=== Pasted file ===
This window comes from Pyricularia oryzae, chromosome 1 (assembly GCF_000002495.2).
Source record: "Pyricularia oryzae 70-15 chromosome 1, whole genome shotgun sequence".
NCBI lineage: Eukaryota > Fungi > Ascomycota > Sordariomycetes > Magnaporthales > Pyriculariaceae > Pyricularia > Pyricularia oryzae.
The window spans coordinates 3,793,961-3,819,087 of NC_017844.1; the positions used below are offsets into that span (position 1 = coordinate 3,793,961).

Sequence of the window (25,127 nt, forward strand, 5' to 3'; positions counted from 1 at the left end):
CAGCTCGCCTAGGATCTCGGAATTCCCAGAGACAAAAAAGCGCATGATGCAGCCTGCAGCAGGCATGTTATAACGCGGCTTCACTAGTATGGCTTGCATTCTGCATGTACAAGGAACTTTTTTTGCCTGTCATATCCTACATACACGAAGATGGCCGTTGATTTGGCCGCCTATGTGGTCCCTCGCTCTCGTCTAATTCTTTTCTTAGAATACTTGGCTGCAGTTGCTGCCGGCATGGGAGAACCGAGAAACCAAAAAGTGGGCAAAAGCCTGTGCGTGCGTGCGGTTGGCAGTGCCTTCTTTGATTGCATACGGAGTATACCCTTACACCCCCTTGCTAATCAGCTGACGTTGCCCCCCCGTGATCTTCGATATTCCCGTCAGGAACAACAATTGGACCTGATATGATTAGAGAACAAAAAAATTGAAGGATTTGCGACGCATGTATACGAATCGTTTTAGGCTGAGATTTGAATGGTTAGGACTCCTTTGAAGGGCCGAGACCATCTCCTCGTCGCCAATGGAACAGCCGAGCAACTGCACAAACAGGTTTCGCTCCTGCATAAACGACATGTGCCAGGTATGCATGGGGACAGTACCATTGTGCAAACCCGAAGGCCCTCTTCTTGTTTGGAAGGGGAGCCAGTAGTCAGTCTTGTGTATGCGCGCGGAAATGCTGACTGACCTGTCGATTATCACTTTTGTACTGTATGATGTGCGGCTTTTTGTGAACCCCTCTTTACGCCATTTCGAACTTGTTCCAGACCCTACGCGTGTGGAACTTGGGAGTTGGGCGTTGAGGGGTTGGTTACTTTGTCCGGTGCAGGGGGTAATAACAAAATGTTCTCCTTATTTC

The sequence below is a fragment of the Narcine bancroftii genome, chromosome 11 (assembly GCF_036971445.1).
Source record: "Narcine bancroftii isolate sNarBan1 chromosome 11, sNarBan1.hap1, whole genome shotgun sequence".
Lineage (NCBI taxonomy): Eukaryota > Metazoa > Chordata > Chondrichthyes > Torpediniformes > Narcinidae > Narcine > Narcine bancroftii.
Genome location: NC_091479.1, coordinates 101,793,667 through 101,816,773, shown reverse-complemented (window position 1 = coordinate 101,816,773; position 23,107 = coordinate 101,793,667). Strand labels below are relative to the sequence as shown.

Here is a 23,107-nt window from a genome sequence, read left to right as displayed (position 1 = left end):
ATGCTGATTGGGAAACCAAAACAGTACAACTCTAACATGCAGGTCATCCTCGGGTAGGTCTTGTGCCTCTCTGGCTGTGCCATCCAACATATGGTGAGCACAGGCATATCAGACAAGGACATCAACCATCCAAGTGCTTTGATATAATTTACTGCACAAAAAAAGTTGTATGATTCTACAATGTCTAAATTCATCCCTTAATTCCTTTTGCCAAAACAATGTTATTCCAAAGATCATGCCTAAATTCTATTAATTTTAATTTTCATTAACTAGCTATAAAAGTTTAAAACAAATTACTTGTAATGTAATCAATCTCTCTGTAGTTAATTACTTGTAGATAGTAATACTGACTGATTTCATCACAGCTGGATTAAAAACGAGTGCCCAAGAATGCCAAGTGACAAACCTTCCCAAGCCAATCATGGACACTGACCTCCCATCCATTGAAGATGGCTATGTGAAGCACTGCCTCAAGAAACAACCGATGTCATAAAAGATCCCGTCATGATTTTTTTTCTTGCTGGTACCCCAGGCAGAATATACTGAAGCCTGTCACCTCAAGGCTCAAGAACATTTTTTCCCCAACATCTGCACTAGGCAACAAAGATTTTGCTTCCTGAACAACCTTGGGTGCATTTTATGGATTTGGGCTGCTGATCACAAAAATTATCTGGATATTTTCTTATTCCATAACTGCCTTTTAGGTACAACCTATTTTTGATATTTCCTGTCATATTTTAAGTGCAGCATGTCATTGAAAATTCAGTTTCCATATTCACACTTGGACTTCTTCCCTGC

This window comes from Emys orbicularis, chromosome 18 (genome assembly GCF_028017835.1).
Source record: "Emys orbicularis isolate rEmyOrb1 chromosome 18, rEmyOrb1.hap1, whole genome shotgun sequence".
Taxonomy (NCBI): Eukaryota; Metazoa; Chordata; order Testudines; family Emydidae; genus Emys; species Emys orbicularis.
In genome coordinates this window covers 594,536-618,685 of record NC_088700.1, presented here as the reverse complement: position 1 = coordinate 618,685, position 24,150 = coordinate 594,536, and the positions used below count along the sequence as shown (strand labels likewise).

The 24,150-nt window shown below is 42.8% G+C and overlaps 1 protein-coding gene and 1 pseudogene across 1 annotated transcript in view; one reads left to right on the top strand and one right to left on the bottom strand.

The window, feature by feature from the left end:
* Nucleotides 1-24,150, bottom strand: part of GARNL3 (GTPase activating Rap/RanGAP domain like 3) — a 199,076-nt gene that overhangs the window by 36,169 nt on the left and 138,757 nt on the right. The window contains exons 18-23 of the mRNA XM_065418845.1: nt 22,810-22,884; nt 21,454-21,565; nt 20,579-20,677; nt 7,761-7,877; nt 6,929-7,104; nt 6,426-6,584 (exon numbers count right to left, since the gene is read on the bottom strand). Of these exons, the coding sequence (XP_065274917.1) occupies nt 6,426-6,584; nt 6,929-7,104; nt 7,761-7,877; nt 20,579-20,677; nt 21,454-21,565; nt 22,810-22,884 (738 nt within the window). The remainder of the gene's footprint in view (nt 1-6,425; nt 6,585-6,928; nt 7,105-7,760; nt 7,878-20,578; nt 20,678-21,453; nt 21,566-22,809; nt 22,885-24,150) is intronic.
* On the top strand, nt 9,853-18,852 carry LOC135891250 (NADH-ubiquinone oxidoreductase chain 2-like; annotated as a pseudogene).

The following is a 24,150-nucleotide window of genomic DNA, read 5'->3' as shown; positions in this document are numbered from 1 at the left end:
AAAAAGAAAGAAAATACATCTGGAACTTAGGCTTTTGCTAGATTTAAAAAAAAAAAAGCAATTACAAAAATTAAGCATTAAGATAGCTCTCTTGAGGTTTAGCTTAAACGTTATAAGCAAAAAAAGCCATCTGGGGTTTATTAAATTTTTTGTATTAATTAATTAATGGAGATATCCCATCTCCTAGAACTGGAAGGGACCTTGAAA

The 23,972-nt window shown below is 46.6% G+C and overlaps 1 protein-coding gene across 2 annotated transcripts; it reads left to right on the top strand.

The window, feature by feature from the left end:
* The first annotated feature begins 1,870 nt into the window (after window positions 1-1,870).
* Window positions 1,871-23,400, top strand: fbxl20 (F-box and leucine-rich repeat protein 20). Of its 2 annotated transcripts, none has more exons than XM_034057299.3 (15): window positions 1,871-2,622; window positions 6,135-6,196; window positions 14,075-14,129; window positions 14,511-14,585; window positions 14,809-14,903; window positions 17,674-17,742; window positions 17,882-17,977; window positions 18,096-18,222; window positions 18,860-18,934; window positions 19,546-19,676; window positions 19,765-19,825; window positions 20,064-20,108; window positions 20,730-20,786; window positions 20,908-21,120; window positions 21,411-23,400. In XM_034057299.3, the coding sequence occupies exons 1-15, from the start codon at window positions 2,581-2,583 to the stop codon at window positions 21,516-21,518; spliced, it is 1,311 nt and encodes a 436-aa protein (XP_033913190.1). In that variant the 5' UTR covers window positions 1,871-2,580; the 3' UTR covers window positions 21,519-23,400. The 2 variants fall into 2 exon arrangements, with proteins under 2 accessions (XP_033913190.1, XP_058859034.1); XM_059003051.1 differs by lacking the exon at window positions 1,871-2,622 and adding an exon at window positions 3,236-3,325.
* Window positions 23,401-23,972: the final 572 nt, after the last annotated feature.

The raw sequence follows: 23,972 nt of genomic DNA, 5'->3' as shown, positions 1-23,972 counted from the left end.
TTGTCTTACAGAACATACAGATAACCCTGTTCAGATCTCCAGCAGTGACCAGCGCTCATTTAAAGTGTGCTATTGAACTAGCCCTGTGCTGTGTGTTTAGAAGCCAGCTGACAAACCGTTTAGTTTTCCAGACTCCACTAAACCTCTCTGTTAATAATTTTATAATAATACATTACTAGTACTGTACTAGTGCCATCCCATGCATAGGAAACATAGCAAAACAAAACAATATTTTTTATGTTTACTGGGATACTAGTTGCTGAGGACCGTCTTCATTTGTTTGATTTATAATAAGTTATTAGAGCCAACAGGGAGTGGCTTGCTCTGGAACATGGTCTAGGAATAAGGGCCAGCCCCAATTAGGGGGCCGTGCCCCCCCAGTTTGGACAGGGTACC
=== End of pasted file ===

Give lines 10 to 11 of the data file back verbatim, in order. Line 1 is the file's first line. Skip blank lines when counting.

Genome location: NC_091479.1, coordinates 101,793,667 through 101,816,773, shown reverse-complemented (window position 1 = coordinate 101,816,773; position 23,107 = coordinate 101,793,667). Strand labels below are relative to the sequence as shown.

Here is a 23,107-nt window from a genome sequence, read left to right as displayed (position 1 = left end):